This paper builds on data collected at the firm level in an Italian aerospace cluster, that is a technology-intensive industry where innovation is at the base of local competitiveness. A questionnaire was used to collect both attribute data and relational data concerning collaboration and the flows of knowledge in innovation networks. The authors distinguished among three types of knowledge (technological, managerial and market knowledge) and five types of brokerage roles (coordinator, gatekeeper, liaison, representative and consultant). Data analysis relied on social network analysis techniques and software.

Findings

Concerning the first research question, the findings show that different types of knowledge flow in different ways in innovation networks. The different types of knowledge are unevenly exchanged. The exchange of technological knowledge is open to everyone in the cluster. The exchange of market and managerial knowledge is selective. Concerning the second research question, the authors suggest that different types of cluster actors (large firms, small- and medium-sized enterprises, research centers and universities and institutions for collaboration) do play different roles in innovation networks, especially with reference to the three types of knowledge considered in this study.

Research limitations/implications

The present paper has some limitations. First of all, the analysis focuses on just one cluster (one industry in one specific location), cross- and comparative analyses with other clusters may illuminate the findings better, eliminating industry and geographical biases. Second, the paper focuses only on innovation-related knowledge exchanges within the cluster and not across it.

Practical implications

The results have practical implications both for policy makers and for managers. First, this research stresses how innovation often originates from a combination of different knowledge types acquired through the collaboration with heterogeneous cluster actors. Further, the analysis of brokerage roles in innovation-driven collaborations may help policy makers in designing programs for knowledge-transfer partnerships among the various actors of a cluster.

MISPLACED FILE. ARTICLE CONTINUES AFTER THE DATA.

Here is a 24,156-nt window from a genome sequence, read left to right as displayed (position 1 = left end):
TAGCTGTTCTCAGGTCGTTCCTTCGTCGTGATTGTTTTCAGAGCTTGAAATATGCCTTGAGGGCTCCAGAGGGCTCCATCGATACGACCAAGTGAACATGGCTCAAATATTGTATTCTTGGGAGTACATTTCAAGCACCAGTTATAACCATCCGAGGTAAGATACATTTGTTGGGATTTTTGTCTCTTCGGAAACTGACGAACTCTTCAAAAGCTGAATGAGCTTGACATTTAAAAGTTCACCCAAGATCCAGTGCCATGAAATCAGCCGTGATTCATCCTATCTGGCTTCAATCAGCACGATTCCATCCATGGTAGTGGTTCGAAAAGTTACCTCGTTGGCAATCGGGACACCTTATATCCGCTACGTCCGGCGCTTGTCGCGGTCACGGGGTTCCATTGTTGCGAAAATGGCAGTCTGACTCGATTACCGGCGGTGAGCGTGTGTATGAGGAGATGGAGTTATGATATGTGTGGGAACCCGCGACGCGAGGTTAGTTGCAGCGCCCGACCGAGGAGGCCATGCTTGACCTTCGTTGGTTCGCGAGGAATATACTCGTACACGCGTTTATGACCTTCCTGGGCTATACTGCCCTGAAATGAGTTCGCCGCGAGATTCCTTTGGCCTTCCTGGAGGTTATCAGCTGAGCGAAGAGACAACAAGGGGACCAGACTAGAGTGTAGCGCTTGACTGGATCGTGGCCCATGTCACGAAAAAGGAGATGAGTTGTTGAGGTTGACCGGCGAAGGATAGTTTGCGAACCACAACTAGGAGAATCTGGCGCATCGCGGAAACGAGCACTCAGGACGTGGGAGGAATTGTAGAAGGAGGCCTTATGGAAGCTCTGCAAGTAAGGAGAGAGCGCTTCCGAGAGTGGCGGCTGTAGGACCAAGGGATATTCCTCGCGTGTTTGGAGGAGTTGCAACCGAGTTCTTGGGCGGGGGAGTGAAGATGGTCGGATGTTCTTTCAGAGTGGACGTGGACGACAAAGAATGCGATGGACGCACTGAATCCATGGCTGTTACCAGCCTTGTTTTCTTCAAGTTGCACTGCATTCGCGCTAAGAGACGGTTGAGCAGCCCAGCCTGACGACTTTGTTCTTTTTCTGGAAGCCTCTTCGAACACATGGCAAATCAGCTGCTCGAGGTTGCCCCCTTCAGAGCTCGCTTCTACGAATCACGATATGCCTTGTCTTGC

Social implications

The paper suggests a clear need of developing professional figures capable of operating at the interface of different knowledge domains.

Originality/value

The data illuminate several aspects of how innovation takes place in a cluster opening up intriguing aspects that have been overlooked by extant literature. The authors believe that this may trigger several lines of further research on the topic.

Details

Competitiveness Review, vol. 25 no. 3
Type: Research Article
ISSN: 1059-5422

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Article
Publication date: 7 June 2021

Lida Kyrgidou, Naoum Mylonas, Eugenia Petridou and Evdokia Vacharoglou

The purpose of this study is to examine factors leading to venture success, emphasizing the role of entrepreneurs as critical in the whole process, based on a sample of…

Abstract

Purpose

The purpose of this study is to examine factors leading to venture success, emphasizing the role of entrepreneurs as critical in the whole process, based on a sample of women entrepreneurs. Drawing upon the competence-based view of the firm, it examines the effect of entrepreneurial competencies, managerial competencies and reliance on networks toward increased female venture success rates.

Design/methodology/approach

A structured questionnaire was allocated to women entrepreneurs to seek respondents’ perceptions. Principal component analysis (PCA) with varimax rotation was undertaken to confirm the constructs’ validity. A hierarchical regression analysis was performed to test the hypotheses.

Findings

Networking stands out as having the most significant positive effect on venture success while entrepreneurial and managerial core competencies are both important, with entrepreneurial competencies demonstrating a slightly higher score. Also, years of entrepreneurial experience, entrepreneurial family background and family status prove significant.

Research limitations/implications

The study confirms prior research, highlighting the role of entrepreneurs as central, sharpening understanding of the required determinants of venture success. It further provides new insight into venture success from the perspective of the competence-based theory, highlighting clear-cut competencies.

Practical implications

The study paves the way for the design of entrepreneurial learning programs targeting entrepreneurs and particularly females, highlighting the need for on-going education and educational programs to support entrepreneurs and distinctly women.

Originality/value

The study contributes to the effective management of venture progress and success and provides insight into entrepreneurs and policymakers.

Details

Journal of Research in Marketing and Entrepreneurship, vol. ahead-of-print no. ahead-of-print
Type: Research Article
ISSN: 1471-5201

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Article
Publication date: 8 May 2018

Shahidul Hassan, Gregory Prussia, Rubina Mahsud and Gary Yukl

The purpose of this paper is to assess the individual and joint influence of three distinct external leadership behaviors (i.e. networking, representing, and external…

Abstract

Purpose

The purpose of this paper is to assess the individual and joint influence of three distinct external leadership behaviors (i.e. networking, representing, and external monitoring) on workgroup performance and managerial effectiveness.

Design/methodology/approach

Data were gathered by surveying subordinates of 233 managers in various types of organizations.

Findings